General Motors and Magna have targeted 15 July to agree on the sale of a majority stake in Opel to the Canadian parts maker and its Russian partner Sberbank, a media report said.

"There was an agreement that Magna and GM on 15 July should be far enough in their negotiations that they can reach a conclusion that serves as the basis for a contract," one person familiar with the matter told Reuters.

Neither Magna nor GM Europe would comment.

The report noted that Magna co-chief executive Siegfried Wolf said on 3 June that he expected a "final signing" in four to five weeks, after which the company would await the necessary regulatory approvals before an expected closing by the end of September.

GM Europe president Carl-Peter Forster subsequently confirmed the rough timeplan of a "definitive agreement" by July and a closing by September.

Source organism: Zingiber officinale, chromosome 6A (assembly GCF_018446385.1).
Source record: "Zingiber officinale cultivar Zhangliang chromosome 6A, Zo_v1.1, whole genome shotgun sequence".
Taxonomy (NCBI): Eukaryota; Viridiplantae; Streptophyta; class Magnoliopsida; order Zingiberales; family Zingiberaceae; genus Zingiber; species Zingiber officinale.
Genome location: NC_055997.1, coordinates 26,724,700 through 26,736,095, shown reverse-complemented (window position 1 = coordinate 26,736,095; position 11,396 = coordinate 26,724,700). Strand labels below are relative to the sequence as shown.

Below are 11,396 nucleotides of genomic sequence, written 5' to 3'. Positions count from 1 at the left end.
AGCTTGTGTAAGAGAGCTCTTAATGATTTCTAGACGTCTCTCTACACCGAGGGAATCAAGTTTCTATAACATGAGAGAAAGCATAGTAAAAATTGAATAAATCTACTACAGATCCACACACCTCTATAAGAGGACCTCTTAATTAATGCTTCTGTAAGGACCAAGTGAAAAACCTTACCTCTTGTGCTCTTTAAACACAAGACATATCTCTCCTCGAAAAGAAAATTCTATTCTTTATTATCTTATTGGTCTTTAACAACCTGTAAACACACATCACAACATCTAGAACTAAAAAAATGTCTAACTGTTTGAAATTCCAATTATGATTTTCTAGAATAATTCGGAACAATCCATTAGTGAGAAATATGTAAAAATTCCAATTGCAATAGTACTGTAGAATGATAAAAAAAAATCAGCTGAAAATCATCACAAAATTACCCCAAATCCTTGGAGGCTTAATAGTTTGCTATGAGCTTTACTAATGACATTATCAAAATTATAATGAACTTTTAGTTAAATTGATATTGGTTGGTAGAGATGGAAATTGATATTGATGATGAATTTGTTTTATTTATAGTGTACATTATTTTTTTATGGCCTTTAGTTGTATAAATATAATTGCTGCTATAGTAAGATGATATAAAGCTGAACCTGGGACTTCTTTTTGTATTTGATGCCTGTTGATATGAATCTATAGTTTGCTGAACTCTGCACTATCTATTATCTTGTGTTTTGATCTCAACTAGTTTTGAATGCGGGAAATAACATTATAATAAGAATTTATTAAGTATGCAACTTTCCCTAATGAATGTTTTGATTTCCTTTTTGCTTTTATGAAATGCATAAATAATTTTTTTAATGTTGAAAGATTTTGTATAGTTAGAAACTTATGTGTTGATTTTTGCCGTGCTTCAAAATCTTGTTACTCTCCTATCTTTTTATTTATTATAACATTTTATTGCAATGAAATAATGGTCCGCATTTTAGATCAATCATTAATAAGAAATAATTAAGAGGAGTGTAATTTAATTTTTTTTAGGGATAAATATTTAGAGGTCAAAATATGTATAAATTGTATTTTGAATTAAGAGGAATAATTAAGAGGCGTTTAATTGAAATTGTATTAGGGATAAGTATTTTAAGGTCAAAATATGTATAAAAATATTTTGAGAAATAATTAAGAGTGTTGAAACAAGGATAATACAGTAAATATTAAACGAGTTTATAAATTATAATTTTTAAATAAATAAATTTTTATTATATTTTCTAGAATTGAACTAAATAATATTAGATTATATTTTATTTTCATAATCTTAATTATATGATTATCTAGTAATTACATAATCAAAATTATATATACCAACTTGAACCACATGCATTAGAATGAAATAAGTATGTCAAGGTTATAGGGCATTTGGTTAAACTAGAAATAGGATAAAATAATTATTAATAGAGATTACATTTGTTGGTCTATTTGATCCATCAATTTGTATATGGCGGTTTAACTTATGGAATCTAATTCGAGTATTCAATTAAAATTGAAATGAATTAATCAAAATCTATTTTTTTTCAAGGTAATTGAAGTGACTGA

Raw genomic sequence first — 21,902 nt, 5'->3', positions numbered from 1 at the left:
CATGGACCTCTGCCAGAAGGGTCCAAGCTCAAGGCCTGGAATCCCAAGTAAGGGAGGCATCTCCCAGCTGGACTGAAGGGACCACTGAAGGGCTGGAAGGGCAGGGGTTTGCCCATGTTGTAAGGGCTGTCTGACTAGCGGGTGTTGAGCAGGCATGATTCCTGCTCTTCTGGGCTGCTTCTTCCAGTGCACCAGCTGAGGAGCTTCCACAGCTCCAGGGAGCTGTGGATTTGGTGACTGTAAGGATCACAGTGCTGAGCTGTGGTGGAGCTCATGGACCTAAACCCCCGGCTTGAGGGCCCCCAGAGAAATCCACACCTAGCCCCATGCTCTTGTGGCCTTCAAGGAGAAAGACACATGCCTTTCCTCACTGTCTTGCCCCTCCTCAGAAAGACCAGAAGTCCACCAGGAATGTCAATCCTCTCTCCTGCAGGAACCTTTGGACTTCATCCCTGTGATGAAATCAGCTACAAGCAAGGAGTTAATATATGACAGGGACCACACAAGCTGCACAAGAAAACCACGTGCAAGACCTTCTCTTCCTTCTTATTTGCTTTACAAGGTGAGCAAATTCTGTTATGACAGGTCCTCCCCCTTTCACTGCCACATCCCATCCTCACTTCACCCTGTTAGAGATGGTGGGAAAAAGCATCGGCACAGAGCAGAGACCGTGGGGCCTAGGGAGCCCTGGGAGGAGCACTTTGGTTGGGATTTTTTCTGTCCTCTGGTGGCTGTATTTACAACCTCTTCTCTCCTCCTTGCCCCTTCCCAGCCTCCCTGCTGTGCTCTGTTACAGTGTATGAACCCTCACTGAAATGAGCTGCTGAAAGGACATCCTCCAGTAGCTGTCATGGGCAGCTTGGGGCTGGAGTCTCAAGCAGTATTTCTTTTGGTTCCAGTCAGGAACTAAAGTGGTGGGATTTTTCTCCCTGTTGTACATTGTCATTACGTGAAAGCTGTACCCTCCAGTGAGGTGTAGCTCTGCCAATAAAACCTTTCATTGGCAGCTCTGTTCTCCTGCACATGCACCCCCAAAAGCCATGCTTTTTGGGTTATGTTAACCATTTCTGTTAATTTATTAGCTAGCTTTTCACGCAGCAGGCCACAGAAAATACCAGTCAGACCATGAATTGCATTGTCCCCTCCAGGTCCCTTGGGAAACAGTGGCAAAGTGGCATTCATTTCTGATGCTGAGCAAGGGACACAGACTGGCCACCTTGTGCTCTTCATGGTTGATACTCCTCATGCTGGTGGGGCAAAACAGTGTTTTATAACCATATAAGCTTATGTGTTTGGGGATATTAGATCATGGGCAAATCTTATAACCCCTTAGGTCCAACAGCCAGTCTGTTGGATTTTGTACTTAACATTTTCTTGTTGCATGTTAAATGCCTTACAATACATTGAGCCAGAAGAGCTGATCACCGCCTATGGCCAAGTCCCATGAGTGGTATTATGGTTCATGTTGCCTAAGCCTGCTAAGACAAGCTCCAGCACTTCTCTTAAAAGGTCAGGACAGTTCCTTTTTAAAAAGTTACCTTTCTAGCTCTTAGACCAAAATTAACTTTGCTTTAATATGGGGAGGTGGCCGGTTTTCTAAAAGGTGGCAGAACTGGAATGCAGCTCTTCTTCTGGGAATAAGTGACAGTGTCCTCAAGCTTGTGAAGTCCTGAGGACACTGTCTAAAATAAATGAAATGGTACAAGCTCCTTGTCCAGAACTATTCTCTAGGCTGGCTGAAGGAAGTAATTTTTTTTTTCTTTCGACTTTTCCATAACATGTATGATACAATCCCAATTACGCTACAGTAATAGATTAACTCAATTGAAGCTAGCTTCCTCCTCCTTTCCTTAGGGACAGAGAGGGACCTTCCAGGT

Rival bidders such as Fiat and Beijing Automotive Industry Corp (BAIC) are still hoping for a collapse in the talks in order to re-enter negotiations with GM, Reuters said.

A source familiar with the bidding process told the news agency BAIC had received approval to advance one stage further, gaining access to financial information on Opel that Fiat and Magna previously had.

GM and Magna reportedly have already largely resolved some issues such as the licensing fees Opel would pay for access to GM technology but other sticking points - such as where Opel is allowed to sell cars or who ultimately bears the risk for its EUR4b in pensions should Opel file for insolvency -- have yet to be ironed out, the report noted.